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Branch Banking and Trust Company

by Ginny Orvedahl, 2006
Additional research provided by Barry McGee.BB&T Tower, downtown Winston-Salem, 2006.  Image courtesy of Brian Leon.

The Branch Banking and Trust Company was established in Wilson in 1872, when Alpheus Branch and Thomas Jefferson Hadley formed Branch and Hadley, a private banking firm. In 1887 Branch bought Hadley's interest in the company for $81,000, which is believed to have been the largest check written in Wilson County up to that time. The company's name was changed to Branch and Company Bankers, then to Wilson Banking and Trust Company (1889), the State Bank of Wilson (1891), and finally Branch Banking Company (1893). Branch Banking operated as a private institution until 1900, when it began operating under a charter. In 1907 it became the first bank in the state to engage in trust activities, and in 1913 its charter was amended to change the company's name to Branch Banking and Trust Company (BB&T).

BB&T was the only bank in Wilson to survive the Great Depression. The tenure of BB&T president Herbert Dalton Bateman (1924-52) saw, among other accomplishments, the establishment of 17 branch offices throughout the state. Dramatic growth, through mergers, acquisitions, and interstate banking, took place from the 1960s into the 1990s, and by 1994 BB&T was the state's fourth-largest bank.

BB&T's 1995 "merger of equals" with Southern National Bank, based in Winston-Salem and at the time the state's fifth-largest bank, marked the beginning of the modern BB&T Corporation. Southern National had its origins in the Bank of Lumberton, founded in 1897 by Angus Wilton McLean. The acquisition of neighboring banks and expansion of branches caused the bank to change its name several times, culminating in 1963 with the name of Southern National Bank of North Carolina. By 1965 the bank had 22 offices in 13 eastern North Carolina communities, and it had moved into other business lines, such as credit cards, mortgages, and leases. Southern National's headquarters moved to Winston-Salem in 1993, although corporate headquarters and several other divisions remained in Lumberton.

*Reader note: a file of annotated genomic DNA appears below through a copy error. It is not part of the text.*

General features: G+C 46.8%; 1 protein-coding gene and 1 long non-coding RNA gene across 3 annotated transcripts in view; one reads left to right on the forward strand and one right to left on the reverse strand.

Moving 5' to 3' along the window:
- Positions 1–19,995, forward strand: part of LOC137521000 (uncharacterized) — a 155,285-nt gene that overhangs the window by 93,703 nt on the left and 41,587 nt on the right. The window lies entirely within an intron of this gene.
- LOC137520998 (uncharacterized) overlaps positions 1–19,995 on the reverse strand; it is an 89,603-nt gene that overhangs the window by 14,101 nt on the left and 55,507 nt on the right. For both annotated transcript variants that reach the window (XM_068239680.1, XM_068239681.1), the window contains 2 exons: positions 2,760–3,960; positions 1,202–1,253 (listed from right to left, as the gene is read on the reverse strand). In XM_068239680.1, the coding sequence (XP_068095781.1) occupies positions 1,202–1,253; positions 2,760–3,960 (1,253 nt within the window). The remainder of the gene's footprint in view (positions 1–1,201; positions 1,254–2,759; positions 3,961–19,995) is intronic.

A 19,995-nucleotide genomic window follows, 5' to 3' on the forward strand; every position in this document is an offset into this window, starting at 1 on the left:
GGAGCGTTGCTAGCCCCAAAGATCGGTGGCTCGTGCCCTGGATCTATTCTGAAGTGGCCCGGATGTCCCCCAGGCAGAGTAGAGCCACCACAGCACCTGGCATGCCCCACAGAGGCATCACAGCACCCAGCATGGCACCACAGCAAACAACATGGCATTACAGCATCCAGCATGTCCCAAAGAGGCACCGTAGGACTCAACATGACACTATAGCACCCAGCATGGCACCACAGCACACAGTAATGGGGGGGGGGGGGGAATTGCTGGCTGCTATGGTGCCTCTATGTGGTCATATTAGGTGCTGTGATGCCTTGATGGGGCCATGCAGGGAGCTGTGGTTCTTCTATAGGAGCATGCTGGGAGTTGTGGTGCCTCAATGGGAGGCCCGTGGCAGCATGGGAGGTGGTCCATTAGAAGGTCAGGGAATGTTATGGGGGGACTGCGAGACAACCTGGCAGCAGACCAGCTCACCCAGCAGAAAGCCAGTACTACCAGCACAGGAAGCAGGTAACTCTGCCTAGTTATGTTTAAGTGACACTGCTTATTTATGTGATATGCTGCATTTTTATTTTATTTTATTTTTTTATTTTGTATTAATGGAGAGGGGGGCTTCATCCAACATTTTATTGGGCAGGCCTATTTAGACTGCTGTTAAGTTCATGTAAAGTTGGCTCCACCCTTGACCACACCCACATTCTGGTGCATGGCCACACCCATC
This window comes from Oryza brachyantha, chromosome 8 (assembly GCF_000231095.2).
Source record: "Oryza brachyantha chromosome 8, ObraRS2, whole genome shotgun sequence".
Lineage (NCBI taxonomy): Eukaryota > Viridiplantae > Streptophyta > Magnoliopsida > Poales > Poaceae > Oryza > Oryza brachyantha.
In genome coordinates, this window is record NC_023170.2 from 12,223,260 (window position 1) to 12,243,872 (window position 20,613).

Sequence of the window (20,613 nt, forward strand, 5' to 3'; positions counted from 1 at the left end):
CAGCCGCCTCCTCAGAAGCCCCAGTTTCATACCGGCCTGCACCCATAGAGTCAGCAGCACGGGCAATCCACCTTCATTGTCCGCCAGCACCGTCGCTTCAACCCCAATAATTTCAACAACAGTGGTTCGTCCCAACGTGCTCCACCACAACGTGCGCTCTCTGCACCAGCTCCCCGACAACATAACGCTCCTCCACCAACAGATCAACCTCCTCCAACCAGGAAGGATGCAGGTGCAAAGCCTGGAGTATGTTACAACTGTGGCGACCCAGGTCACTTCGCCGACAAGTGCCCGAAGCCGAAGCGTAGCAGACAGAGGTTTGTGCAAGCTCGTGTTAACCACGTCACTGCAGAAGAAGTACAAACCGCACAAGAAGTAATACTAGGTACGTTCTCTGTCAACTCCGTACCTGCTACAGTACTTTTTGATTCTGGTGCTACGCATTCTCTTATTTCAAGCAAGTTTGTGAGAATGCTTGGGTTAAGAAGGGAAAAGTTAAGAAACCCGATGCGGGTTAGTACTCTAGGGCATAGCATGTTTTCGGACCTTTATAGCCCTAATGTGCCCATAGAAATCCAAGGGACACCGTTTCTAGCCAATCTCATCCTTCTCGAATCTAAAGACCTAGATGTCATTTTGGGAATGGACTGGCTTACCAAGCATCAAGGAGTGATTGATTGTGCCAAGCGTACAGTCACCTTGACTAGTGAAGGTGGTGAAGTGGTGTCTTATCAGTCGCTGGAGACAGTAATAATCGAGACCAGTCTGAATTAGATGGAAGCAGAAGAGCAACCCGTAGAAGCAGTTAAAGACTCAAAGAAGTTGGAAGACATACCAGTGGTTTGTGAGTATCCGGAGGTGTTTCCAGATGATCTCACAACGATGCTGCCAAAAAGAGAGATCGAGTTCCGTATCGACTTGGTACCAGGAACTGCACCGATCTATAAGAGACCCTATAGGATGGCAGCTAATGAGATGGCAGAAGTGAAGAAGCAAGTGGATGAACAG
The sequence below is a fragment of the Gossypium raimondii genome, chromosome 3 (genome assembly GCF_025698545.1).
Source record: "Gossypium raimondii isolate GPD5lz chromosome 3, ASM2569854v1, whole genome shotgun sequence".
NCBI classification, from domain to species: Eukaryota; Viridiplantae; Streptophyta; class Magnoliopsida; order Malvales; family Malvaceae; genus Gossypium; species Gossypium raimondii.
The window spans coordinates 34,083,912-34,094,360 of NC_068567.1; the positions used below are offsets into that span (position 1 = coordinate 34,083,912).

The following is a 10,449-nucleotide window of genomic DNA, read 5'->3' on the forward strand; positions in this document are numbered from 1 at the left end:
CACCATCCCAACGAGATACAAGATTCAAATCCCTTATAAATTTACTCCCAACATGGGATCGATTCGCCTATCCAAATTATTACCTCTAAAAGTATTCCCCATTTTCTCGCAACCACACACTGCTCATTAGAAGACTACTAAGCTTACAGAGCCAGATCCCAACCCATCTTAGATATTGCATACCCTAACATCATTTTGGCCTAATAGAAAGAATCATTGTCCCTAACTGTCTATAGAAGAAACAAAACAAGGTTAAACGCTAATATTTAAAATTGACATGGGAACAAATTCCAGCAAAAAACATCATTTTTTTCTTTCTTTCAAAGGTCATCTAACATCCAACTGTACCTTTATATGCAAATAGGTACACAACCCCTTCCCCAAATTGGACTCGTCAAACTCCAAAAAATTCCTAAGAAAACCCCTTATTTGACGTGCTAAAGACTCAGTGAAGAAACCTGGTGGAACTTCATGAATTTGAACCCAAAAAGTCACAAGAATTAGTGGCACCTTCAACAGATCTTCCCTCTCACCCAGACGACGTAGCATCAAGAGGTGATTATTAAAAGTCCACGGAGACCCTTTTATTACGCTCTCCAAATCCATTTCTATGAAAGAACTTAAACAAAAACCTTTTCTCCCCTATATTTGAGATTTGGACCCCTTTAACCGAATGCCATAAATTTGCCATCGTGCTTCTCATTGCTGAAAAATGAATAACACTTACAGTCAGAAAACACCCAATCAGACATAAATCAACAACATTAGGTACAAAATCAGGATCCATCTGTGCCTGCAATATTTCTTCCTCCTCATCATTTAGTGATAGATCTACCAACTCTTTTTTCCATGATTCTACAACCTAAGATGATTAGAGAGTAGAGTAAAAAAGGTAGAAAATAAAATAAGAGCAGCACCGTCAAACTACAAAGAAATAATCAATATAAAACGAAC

After the Southern National merger, BB&T Corporation had 437 branches in 220 locations in the Carolinas and Virginia. Other acquisitions, including Maryland Federal Bancorp (1998), First Citizens Corporation (Georgia, 1999), Matewan Bancshares (West Virginia, 1999), BankFirst Corporation (Tennessee, 2000), FirstSpartan Financial Corporation (South Carolina, 2001), and MidAmerica Bancorp (Kentucky, 2002), signaled the company's continued growth outside of North Carolina. By 2006 BB&T Corporation employed more than 28,000 people, had $110 billion in assets, and operated more than 1,400 branches in 11 states and Washington, D.C.

References:

Vidette Bass, BB&T: A Tradition with a Future (1992).

Clint Johnson, Service-None Better: The History of Southern National Bank (1997).

Hugh T. Lefler, ed., North Carolina History Told by Contemporaries (4th ed., 1965).

Additional Sources:

BB&T: http://www.bbt.com/

BB&T History: http://bbt.mediaroom.com/index.php?s=22728

Search results from the North Carolina Digital Collections search results for Wilson Banking and Trust company, including the 1989 Bill to incorporate the company, and a recommendation for it not to pass.

BB&T Merger History: http://www.bbt.com/bbtdotcom/about/investor-relations/shareholder-services/merger-history.page

Image Credit:

BB&T Tower, downtown Winston-Salem, 2006.  Image courtesy of Brian Leon. Available from http://www.flickr.com/photos/ncbrian/302742147/ (accessed July 5, 2012).

 

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This article is from the Encyclopedia of North Carolina edited by William S. Powell. Copyright © 2006 by the University of North Carolina Press. Used by permission of the publisher. For personal use and not for further distribution. Please submit permission requests for other use directly to the publisher.

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